With the backdrop of surging gas prices in the UK and continental Europe causing seven England-based power companies to collapse, a re-examination of potential fuels to drive the energy transition may seem imminent. One such energy source which has been gaining media attention following discussions about it at President Biden’s Leaders Summit on Climate this spring is also the most-common element in the universe: hydrogen.

By no means is hydrogen always a low-emissions fuel; it is key to consider how it is produced. The most commonly produced form of hydrogen, for instance, is grey hydrogen, so called since ten tonnes of carbon dioxide are generated for every tonne of hydrogen generated. Such a polluting production process should be expected given that it involves conventional fuels such as natural gas undergoing a process called methane steam reforming. In essence, water heated to 700-1000 degrees celsius (steam) reacts with methane to produce hydrogen and carbon monoxide. [1] The carbon monoxide subsequently reacts with more steam in a ‘water-gas-shift reaction’ to generate more hydrogen and carbon dioxide. A total of 95% of the hydrogen produced in the US is generated in this way, a fact to consider when being tempted to necessarily associate the fuel with reducing carbon emissions.

On the next rung down of the pollution-intensity scale comes blue hydrogen. This form of the fuel is generated through the identical steam-methane-reforming process as mentioned above yet the carbon dioxide generated is captured and stored. This process of carbon capture and storage (CCS), involves three phases. [2] First, the carbon dioxide is separated from any other gases which are produced in industrial processes, and it is then compressed for transportation through ships, pipelines or road transport to a storage site. Finally, the greenhouse gas is injected into rock formations located deep underground, where it is permanently stored. These rock formations could be depleted reservoirs of oil and gas or saline aquifers, which are permeable rocks that are highly saturated with water.

Such a form of the colourless gas has gained notable attention in the press recently due to a paper published in the Energy Science & Engineering journal. [3] This somewhat shocking study revealed that the production of blue hydrogen may generate as much as 20% more greenhouse gases than coal and 60% more than petrol. Said result may seem surprising given the CO2 released is stored yet the chemical reactions also generate methane, a particularly potent greenhouse gas, and require a significant amount of energy to first separate and store the carbon dioxide. Some of this stored gas can even escape into the atmosphere.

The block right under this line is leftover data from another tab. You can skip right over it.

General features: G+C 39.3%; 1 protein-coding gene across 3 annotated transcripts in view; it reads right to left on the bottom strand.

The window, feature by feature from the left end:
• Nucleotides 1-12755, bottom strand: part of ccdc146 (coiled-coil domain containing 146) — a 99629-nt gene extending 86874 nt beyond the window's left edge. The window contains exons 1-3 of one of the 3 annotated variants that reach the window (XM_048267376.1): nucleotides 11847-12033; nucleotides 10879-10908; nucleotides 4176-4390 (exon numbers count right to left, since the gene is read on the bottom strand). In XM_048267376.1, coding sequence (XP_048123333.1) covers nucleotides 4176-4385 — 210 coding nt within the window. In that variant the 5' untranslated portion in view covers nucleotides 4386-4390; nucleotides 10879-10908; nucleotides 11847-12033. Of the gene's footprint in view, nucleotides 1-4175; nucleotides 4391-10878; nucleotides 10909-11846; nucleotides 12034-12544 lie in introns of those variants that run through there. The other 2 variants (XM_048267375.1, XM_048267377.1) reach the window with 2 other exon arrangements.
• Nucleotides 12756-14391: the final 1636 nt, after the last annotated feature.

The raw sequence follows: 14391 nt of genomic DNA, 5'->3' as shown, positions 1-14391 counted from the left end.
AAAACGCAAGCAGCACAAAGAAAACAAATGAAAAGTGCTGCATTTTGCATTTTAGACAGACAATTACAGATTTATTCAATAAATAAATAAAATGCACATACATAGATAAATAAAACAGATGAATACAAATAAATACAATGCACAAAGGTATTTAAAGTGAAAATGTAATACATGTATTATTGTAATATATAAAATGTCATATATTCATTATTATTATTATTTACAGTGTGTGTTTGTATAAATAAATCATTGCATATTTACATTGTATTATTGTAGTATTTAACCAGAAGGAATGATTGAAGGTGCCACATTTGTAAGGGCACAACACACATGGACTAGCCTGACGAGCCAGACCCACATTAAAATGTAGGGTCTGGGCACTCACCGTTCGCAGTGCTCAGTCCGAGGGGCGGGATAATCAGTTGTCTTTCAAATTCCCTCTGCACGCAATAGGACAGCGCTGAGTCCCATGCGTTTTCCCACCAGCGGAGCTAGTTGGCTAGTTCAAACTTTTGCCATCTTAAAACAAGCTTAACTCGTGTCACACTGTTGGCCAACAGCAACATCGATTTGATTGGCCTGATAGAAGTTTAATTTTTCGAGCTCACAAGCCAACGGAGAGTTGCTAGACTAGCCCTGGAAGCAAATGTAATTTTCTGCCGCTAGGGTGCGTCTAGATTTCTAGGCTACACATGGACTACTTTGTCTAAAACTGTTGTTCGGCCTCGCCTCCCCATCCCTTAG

The last colour of hydrogen which is arguably significant for society and the broader energy transition is so-called green hydrogen. The production of this variant involves no hydrocarbons, and instead uses electricity generated from renewable energy sources to electrolyse water and split it into oxygen and hydrogen. No carbon dioxide is emitted in the process, yet it is notably costly, with its price ranging from $2.50 to $6/kg as opposed to being between $1.30 and $2.90/kg for blue hydrogen and a mere $0.70-$2.20 for grey. [4, 5]

Although demand for this last, clean form of hydrogen is projected to burgeon as it is set to form key strategic pillar in countries’ and corporations’ transition to net zero emissions, the current scale at which the gas is produced is minute. Indeed, it currently represents approximately 1% of global hydrogen supply, despite the fact that the market for it is due to proliferate by 900% by 2050. [6] Hence, the issue that firms which produce green hydrogen currently face is how to upscale green-hydrogen production capacity at a price which is commercially viable.

The degree to which this is possible may also hinge on how aggressive senior decision makers are in the corporate and government-policy circles. Therefore, while the potential for green hydrogen to meet the energy demands of the future is promising, various logistical and policy-related factors may determine when and at what scale the colourless gas can do so.

[1] https://www.energy.gov/eere/fuelcells/hydrogen-production-natural-gas-reforming

[2] https://www.nationalgrid.com/stories/energy-explained/what-is-ccs-how-does-it-work

[3] https://onlinelibrary.wiley.com/doi/full/10.1002/ese3.956

[4] https://www.rechargenews.com/energy-transition/green-hydrogen-will-be-cost-competitive-with-grey-h2-b y-2030-without-a-carbon-price/2-1-1001867

[5] https://home.kpmg/xx/en/home/insights/2020/11/the-hydrogen-trajectory.html#:~:text=Inherently%2C%20 blue%20hydrogen%20cannot%20be,converting%20natural%20gas%20to%20hydrogen.&text=In%20the %20short%2Dterm%2C%20green,%2D6%20USD%2Fkg%20H2

[6] https://energymonitor.ai/tech/hydrogen/how-green-hydrogen-will-grow-up-into-a-global-market; https://www.ft.com/content/7eac54ee-f1d1-4ebc-9573-b52f87d00240

Alexander McFadzean

Alexander McFadzean is a second-year undergraduate at the university reading History and Economics at Somerville College

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